|UTC time||2004-02-14 10:30:22|
|Local date||14 February 2004|
|Depth||11.0 km (6.8 mi)|
|Max. intensity||VIII (Severe)|
|Casualties||24 dead, 63 injured|
Northern Pakistan lies at the southern margin of the broad zone of continental collision between the Eurasian and Indian Plates. The rate of convergence between these plates near this location is 38 mm per year. The main structures involved in accommodating this convergence are large thrust faults, such as the Main Central Thrust and the Main Frontal Thrust. Within the frontal thrust zone, there are many individual thrust faults. Many damaging earthquakes have resulted from movement on such thrust faults, such as the 2005 Kashmir earthquake which caused the deaths of around 87,000 people.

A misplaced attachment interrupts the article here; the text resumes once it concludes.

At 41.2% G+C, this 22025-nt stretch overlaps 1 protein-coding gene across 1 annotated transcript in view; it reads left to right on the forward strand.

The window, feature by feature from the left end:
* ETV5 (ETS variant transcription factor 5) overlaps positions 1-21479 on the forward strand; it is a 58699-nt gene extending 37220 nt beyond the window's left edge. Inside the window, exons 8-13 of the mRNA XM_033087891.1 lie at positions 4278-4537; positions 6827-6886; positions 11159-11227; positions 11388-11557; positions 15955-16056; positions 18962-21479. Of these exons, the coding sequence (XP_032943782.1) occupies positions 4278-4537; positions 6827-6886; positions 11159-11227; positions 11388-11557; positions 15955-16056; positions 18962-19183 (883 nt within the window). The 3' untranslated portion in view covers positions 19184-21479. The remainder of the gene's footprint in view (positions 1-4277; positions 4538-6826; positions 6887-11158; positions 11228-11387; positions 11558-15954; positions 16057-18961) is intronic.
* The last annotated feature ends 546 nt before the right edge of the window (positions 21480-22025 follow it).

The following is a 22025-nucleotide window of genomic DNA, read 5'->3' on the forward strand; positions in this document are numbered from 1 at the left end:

Eleven people were killed and 63 were injured by collapsing houses. Thirteen others were also killed and one was left missing when a landslide hit a minibus and fell into a deep ravine in Battagram. 564 houses were destroyed and 2,262 were damaged in the earthquake.
- "M 5.5 - 20 km ENE of Battagram, Pakistan". earthquake.usgs.gov.
- USGS. "Himalaya tectonic summary map" (PDF). Retrieved 27 September 2019.
- "Pakistan quakes kill at least 21". CNN. Archived from the original on 2004-02-15.
- "Pakistan Earthquake, 23 February 2004". ReliefWeb. Archived from the original on 2004-03-23.
- "At least 17 killed in Pakistan earthquakes". alertnet.org. Archived from the original on 2004-02-24. Retrieved 2022-03-04.